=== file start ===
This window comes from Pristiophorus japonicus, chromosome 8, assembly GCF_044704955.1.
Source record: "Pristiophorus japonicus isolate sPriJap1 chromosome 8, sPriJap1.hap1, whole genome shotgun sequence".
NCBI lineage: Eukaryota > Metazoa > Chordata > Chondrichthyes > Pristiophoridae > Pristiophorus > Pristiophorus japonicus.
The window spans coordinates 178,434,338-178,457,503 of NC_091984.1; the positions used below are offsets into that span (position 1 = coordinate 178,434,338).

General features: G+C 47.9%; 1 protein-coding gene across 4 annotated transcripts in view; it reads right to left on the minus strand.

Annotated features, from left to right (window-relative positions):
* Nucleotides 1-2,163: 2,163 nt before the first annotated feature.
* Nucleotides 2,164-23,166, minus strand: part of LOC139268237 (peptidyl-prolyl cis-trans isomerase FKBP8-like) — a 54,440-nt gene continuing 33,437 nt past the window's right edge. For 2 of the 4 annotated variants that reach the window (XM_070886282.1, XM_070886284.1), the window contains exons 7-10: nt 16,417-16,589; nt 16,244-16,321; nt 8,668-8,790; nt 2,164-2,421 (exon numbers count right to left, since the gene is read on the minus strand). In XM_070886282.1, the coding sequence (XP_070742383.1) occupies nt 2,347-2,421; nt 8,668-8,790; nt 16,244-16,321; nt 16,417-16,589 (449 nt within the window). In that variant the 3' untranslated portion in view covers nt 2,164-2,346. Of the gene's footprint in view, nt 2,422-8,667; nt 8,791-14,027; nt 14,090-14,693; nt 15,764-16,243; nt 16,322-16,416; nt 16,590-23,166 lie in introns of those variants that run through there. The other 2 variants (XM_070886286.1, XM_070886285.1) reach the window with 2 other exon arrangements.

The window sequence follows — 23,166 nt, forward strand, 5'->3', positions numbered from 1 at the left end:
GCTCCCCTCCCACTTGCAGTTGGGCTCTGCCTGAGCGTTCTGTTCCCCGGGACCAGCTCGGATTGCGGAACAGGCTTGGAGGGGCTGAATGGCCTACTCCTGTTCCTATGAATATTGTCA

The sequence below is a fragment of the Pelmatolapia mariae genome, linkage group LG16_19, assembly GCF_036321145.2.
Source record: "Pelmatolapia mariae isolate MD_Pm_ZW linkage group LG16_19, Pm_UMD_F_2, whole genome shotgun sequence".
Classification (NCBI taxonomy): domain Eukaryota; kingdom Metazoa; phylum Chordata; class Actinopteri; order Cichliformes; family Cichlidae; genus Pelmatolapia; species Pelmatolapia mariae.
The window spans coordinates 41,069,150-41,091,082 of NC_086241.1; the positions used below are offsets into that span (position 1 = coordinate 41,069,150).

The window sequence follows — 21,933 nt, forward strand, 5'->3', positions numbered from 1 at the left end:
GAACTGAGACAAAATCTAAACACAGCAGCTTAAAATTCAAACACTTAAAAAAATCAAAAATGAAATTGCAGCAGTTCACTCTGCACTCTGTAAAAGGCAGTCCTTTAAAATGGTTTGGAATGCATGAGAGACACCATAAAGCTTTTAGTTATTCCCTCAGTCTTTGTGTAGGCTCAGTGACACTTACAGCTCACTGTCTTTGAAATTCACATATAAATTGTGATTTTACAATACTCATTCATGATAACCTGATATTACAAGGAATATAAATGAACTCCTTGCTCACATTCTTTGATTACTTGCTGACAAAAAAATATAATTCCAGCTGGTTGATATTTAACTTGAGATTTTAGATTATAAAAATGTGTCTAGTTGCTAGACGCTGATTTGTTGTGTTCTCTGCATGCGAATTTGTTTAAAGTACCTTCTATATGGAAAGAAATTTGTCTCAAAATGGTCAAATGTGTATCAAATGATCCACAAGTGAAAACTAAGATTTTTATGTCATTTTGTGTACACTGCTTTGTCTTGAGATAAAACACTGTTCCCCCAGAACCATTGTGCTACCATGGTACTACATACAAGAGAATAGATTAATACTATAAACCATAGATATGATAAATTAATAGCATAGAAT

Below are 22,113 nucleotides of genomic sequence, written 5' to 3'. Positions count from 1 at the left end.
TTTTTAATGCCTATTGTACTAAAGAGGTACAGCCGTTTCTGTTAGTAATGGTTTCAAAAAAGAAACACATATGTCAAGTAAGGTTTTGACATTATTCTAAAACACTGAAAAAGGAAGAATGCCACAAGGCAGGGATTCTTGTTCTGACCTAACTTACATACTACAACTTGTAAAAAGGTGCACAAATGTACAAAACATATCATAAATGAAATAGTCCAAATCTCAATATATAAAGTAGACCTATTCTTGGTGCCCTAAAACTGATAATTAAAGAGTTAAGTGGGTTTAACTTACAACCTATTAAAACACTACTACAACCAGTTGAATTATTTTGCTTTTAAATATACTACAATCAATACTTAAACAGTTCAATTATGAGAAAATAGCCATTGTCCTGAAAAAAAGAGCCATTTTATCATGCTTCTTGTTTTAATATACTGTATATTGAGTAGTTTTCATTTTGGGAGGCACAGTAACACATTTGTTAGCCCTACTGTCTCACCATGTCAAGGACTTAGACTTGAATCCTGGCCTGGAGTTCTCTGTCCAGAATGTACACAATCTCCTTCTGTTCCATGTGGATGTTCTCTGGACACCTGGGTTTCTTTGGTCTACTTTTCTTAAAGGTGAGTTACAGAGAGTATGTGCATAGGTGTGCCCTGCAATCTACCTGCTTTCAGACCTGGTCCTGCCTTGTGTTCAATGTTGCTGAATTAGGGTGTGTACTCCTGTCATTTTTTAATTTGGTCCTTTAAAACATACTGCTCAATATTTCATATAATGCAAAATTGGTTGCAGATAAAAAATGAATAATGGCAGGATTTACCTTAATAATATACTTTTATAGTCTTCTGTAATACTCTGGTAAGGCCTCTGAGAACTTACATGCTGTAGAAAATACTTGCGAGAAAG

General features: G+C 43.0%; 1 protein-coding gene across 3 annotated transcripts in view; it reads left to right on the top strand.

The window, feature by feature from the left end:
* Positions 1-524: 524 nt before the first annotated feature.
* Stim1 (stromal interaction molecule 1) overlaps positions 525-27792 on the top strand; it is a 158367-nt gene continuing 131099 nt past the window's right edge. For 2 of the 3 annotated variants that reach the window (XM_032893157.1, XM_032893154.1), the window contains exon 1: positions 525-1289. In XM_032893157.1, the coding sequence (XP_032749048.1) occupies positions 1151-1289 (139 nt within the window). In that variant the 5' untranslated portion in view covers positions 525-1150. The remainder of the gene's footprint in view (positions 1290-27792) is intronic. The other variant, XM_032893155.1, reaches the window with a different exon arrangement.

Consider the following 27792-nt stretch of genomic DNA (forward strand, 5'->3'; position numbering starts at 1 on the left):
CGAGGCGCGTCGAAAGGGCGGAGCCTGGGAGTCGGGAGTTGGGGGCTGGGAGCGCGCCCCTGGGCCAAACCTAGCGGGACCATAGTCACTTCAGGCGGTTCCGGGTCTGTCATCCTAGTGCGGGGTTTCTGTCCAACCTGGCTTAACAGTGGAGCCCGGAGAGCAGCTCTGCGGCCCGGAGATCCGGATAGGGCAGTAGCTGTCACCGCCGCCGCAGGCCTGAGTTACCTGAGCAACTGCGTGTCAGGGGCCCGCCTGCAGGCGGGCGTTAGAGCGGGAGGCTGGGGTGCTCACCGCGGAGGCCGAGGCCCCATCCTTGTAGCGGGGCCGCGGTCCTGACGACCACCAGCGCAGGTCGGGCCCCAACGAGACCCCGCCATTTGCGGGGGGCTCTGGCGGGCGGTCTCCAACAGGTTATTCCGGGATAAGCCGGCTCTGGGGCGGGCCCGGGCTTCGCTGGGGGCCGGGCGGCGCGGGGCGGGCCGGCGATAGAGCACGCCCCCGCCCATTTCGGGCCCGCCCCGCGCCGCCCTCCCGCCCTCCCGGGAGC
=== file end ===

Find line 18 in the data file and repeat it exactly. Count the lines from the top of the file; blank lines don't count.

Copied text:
TTTTTAATGCCTATTGTACTAAAGAGGTACAGCCGTTTCTGTTAGTAATGGTTTCAAAAAAGAAACACATATGTCAAGTAAGGTTTTGACATTATTCTAAAACACTGAAAAAGGAAGAATGCCACAAGGCAGGGATTCTTGTTCTGACCTAACTTACATACTACAACTTGTAAAAAGGTGCACAAATGTACAAAACATATCATAAATGAAATAGTCCAAATCTCAATATATAAAGTAGACCTATTCTTGGTGCCCTAAAACTGATAATTAAAGAGTTAAGTGGGTTTAACTTACAACCTATTAAAACACTACTACAACCAGTTGAATTATTTTGCTTTTAAATATACTACAATCAATACTTAAACAGTTCAATTATGAGAAAATAGCCATTGTCCTGAAAAAAAGAGCCATTTTATCATGCTTCTTGTTTTAATATACTGTATATTGAGTAGTTTTCATTTTGGGAGGCACAGTAACACATTTGTTAGCCCTACTGTCTCACCATGTCAAGGACTTAGACTTGAATCCTGGCCTGGAGTTCTCTGTCCAGAATGTACACAATCTCCTTCTGTTCCATGTGGATGTTCTCTGGACACCTGGGTTTCTTTGGTCTACTTTTCTTAAAGGTGAGTTACAGAGAGTATGTGCATAGGTGTGCCCTGCAATCTACCTGCTTTCAGACCTGGTCCTGCCTTGTGTTCAATGTTGCTGAATTAGGGTGTGTACTCCTGTCATTTTTTAATTTGGTCCTTTAAAACATACTGCTCAATATTTCATATAATGCAAAATTGGTTGCAGATAAAAAATGAATAATGGCAGGATTTACCTTAATAATATACTTTTATAGTCTTCTGTAATACTCTGGTAAGGCCTCTGAGAACTTACATGCTGTAGAAAATACTTGCGAGAAAG